The Photo Exchange

Photographer Rondal Partridge dies at 97

Posted in Uncategorized by douglaspstockdale on July 3, 2015

Rondal Partridge

Rondal Partridge, in detail of a photo by Dorothea Lange

This is an extract from the LA Times article about the passing of the photographer Rondal Partridge, whose mother was the photographer Imogen Cunningham. This orbit was published June 29, 2015, and he passed on June 19,2015.

Partridge apprenticed himself to Ansel Adams as a teenager, lugging the master photographer’s heavy equipment up and down Yosemite’s majestic peaks. He also was fired on several occasions, including the time he tied Adams’ shoelaces together and made him fall on his face.

He has said Adams “always jumped over the fence … walked past the garbage. He always wanted to get an immaculate view,” his student once said, “and I spent my life stepping back to include the garbage in my photographic view.”

Pave It and Paint It Green

Copyright the estate of Rondal Partridge, “Pave It and Paint It Green,”

Partridge was born in San Francisco on Sept. 4, 1917, and grew up in a bohemian world. His father, Roi Partridge, was an accomplished etcher who taught at Mills College. His mother, Cunningham, was a photographer and free spirit known for her portraits of artists, botanical studies and nudes. She also was a founding member of Group f/64, the influential collective that included Adams, Lange and Edward Weston and pushed for greater realism in photography.Lange paid him $1 a week to be her darkroom assistant and driver across miles of Central California’s back roads, where she documented lives worn thin by the Depression. He considered her a more influential teacher than Adams and took one of his most memorable portraits at a migrant camp like those he visited with her.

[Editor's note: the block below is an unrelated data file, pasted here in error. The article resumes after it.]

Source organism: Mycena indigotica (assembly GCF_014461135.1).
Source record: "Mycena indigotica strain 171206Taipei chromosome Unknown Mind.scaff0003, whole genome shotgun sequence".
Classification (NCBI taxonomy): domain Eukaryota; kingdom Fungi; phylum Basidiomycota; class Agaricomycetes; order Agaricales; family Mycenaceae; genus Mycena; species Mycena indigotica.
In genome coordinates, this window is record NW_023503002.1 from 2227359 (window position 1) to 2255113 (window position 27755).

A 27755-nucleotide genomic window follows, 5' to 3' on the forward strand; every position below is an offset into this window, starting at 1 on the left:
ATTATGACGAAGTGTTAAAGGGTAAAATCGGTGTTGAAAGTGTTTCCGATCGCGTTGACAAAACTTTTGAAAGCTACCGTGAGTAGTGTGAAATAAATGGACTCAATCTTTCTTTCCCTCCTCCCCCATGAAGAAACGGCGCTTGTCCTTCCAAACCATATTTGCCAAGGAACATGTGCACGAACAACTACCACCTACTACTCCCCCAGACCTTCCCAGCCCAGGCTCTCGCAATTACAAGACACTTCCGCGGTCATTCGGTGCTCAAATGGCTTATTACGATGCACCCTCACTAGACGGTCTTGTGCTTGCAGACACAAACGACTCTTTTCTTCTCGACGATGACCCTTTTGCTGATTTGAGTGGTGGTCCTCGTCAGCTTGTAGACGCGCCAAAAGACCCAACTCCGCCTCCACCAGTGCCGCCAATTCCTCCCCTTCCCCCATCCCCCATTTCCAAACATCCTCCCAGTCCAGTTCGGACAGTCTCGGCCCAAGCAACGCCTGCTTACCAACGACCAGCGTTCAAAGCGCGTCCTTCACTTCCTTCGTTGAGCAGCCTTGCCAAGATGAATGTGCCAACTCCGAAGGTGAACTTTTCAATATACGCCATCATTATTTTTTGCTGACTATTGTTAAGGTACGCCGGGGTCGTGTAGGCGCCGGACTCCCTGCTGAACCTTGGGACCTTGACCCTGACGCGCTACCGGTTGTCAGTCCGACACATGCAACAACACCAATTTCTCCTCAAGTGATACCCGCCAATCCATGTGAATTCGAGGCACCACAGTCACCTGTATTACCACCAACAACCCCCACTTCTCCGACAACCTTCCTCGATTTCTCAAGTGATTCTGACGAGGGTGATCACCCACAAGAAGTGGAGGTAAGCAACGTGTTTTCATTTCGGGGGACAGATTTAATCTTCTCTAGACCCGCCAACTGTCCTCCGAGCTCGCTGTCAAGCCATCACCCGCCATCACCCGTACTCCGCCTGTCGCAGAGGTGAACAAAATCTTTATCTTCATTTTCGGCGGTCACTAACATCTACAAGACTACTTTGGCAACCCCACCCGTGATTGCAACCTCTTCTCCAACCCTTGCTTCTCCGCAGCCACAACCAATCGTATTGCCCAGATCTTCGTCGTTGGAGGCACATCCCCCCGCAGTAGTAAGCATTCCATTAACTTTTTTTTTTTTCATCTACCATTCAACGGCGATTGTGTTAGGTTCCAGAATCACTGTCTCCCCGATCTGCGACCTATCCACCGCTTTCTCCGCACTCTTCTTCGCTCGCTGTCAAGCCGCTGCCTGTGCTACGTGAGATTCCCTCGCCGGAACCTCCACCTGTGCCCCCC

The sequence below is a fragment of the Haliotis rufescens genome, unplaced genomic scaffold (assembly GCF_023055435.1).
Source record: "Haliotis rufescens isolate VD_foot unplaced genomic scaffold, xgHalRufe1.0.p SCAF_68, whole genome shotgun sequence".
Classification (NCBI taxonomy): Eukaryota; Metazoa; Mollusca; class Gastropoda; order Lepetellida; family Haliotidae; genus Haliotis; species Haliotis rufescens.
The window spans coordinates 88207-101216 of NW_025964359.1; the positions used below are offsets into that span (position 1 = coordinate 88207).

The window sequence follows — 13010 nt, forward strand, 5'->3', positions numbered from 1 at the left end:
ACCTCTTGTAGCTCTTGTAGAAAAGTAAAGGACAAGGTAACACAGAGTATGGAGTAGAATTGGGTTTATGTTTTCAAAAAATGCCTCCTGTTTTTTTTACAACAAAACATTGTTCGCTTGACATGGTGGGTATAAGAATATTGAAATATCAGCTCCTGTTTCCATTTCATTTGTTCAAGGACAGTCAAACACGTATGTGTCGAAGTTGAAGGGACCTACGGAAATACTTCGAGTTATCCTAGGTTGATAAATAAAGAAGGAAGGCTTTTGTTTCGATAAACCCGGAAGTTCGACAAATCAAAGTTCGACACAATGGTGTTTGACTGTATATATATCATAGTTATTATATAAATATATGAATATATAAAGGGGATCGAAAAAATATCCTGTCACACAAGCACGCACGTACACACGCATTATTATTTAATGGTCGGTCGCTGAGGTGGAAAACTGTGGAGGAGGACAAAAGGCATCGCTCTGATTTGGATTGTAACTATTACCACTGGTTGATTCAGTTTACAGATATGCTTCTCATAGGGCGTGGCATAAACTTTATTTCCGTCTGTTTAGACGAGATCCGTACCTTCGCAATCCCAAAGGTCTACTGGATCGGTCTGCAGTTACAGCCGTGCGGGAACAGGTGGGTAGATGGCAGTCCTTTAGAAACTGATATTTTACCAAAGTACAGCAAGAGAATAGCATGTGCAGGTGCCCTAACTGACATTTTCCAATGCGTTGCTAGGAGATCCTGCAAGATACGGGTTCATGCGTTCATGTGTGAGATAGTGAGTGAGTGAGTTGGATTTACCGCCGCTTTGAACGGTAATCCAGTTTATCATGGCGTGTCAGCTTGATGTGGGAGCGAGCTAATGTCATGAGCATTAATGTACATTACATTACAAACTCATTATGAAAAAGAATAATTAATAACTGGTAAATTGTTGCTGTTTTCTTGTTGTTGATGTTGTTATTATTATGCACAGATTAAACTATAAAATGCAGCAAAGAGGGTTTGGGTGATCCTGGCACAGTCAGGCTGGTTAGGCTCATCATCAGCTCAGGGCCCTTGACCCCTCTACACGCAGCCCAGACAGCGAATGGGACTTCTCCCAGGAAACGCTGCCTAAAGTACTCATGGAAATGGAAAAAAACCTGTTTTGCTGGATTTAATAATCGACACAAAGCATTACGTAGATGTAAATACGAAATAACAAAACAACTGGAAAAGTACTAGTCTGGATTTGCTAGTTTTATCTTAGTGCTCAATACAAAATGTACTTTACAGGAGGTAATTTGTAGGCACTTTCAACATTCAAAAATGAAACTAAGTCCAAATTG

In his last years, he devoted himself to mastering hand-coated platinum printing, a challenging process used by his mother that produces archival quality prints. He focused on images of plants, antique tools and dead animals.

“I don’t want the money. I don’t need the fame. I don’t need the admiration. I’d like all of those things, but I don’t need them,” he once said. “Because what I get from photographing is learning. I have spent my life learning by looking through a lens.”

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